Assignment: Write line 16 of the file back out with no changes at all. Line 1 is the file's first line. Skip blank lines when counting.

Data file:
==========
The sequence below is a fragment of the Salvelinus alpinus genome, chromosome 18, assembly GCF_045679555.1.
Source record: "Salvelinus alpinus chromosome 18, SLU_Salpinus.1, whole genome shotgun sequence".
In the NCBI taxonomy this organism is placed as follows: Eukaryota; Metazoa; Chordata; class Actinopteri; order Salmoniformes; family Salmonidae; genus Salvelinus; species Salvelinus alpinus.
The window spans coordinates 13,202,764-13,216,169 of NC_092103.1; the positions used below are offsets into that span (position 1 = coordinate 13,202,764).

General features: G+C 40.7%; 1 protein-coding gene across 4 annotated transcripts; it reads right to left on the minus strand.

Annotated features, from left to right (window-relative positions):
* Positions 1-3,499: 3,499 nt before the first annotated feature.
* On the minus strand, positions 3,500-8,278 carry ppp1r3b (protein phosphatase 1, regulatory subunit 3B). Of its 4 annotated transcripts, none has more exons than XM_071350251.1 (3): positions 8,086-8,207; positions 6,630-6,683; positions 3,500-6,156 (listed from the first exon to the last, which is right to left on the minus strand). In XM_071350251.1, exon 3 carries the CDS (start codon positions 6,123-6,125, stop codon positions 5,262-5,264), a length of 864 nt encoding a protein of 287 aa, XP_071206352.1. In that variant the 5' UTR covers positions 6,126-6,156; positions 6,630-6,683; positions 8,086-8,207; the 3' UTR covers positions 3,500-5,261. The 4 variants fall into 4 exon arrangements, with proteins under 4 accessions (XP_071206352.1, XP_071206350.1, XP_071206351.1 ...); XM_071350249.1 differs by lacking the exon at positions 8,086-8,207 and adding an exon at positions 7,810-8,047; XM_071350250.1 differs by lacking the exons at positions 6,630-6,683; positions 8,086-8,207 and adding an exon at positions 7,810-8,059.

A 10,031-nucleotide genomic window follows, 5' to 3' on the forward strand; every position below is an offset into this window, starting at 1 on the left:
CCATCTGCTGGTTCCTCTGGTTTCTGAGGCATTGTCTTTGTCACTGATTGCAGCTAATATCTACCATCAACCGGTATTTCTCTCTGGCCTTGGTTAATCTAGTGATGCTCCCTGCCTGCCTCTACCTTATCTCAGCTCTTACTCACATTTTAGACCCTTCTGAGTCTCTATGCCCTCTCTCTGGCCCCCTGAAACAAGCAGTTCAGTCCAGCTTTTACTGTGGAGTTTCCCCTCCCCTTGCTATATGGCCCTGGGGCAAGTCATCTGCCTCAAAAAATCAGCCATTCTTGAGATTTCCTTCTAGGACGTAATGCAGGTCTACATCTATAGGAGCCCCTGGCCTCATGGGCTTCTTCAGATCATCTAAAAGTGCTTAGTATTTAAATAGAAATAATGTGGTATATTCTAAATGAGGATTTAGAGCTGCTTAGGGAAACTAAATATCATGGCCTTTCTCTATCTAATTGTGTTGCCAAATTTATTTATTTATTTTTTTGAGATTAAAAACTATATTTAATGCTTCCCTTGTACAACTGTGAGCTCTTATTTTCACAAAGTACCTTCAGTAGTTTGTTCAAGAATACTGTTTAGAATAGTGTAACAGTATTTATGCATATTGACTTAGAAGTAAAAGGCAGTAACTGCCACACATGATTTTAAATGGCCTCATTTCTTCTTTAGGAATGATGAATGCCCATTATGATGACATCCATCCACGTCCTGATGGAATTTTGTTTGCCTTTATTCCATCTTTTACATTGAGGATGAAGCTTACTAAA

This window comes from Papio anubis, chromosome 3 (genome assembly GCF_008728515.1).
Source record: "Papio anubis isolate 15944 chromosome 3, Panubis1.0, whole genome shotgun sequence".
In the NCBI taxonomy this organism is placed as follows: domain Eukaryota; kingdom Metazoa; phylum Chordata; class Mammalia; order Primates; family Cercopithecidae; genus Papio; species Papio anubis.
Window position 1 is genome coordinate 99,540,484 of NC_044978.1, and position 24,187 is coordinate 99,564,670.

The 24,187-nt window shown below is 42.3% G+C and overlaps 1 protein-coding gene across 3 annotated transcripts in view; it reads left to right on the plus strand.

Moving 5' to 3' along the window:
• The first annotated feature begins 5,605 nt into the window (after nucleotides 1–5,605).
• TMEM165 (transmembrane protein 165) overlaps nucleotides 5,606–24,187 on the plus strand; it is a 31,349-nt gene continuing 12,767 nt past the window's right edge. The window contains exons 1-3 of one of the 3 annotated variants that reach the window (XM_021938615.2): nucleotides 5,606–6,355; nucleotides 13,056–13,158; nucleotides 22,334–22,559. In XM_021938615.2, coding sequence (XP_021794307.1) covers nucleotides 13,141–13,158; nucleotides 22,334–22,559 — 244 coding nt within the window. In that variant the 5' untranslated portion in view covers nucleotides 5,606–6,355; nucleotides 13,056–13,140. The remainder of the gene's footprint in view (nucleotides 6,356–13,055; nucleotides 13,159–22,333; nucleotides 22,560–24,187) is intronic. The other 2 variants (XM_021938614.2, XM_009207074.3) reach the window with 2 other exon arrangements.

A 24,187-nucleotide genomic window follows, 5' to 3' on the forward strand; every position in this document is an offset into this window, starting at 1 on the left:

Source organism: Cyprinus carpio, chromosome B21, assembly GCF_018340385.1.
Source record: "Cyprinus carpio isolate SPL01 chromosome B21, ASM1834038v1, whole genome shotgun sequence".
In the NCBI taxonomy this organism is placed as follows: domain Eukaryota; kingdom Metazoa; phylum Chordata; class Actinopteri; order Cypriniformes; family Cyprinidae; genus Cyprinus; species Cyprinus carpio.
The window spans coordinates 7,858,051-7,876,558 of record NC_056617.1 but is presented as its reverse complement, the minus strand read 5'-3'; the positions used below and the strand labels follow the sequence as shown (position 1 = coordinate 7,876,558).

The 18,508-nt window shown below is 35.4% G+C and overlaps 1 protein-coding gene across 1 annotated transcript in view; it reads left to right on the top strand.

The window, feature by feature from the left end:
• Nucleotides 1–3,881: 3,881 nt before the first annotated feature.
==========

Moving 5' to 3' along the window: